UBS Asset Management bullish on China’s large-cap shares
The inclusion of Chinese blue chips in MSCI’s emerging market index next year will bring in more inflows boosting stocks further, says fund manager Shi Bin
The rally in China’s large blue-chip companies is most likely to continue, as overseas investors add to holdings of the stocks to reflect mainland equities’ inclusion in global benchmarks and valuations remain reasonable, according to UBS Asset Management.
Leading companies in their respective industries were likely to attract more fund flows from foreign investors after global index compiler MSCI adds the nation’s 222 large-caps to its emerging-market benchmark in the middle of next year, said Shi Bin, a portfolio manager at the fund with US$7 billion in assets under management. There is no bubble in the big-cap shares as earnings continue to grow and the valuation is only half that of the broader market, he said in Shanghai.
“They have strong fundamental support,” he said. “They were undervalued significantly and are still on course to return reasonable valuations.”
Government’s deleveraging campaign and stretched valuations of smaller firms have spurred buying of large companies this year, pushing up the CSI 300 Index of the 300 most valuable stocks on the Shanghai and Shenzhen stock exchanges by 21 per cent. Even after the run-up, the big-caps are still at least 50 per cent cheaper than small growth stocks in valuations, according to data compiled by Bloomberg.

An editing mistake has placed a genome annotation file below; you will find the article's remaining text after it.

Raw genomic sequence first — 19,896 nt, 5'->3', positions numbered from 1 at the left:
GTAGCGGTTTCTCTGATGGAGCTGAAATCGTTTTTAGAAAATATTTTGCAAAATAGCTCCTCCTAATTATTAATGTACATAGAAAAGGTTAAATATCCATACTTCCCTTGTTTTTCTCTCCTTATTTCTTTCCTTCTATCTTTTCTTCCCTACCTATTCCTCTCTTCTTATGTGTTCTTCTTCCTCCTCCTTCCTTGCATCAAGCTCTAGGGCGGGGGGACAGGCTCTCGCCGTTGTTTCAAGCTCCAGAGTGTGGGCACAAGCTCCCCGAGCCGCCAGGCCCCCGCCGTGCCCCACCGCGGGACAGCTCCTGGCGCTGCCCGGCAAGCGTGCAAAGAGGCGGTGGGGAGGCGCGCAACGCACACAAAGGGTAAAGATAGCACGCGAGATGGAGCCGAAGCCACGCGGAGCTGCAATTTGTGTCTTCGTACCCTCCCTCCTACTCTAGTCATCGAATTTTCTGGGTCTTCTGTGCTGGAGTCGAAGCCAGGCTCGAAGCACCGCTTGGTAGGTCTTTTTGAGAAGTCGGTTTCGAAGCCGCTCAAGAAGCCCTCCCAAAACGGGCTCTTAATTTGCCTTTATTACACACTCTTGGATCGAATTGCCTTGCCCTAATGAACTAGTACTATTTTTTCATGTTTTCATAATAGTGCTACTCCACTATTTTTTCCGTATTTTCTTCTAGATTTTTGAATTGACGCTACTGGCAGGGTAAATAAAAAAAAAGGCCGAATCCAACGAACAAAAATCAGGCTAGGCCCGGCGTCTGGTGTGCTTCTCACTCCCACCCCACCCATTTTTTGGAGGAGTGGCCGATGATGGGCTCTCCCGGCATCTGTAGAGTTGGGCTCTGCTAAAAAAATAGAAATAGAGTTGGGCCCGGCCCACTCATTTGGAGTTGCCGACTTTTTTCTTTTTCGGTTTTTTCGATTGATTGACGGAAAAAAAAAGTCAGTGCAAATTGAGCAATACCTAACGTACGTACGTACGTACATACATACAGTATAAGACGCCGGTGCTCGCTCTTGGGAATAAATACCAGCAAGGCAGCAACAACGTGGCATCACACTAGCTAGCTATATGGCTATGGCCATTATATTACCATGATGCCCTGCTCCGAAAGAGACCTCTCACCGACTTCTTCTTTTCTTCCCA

Shi’s fund investing in mainland’s A-shares has returned 64 per cent so far this year, beating 99 per cent of its rivals, according to Bloomberg data.
His top holdings included Ping An Insurance Group, Jiangsu Hengrui Medicine and Kweichow Moutai as of the end of August, the data showed. His two other funds investing in offshore China stocks, including companies listed in Hong Kong and the US, have delivered returns of at least 45 per cent.
Liquor giant Kweichow Moutai surged 15 per cent in two days through Friday after profit for the first nine months jumped 60 per cent from a year earlier. That pushed the stock to 35 times estimated earnings, the highest level in almost six years, Bloomberg data showed.
Shi said Kweichow Moutai’s valuation is still within reasonable range, as the current share price may not fully reflect the growth potential of the maker of fiery Chinese liquor, which still has room to raise product prices amid increasing demand.
UBS Asset Management also likes health care, e-commerce and education service industries, as China is in the process of transforming its economy to more consumption-based from credit-fuelled investment, Shi said.
“A drop in China’s GDP growth probably means more investment opportunities for us,” he said.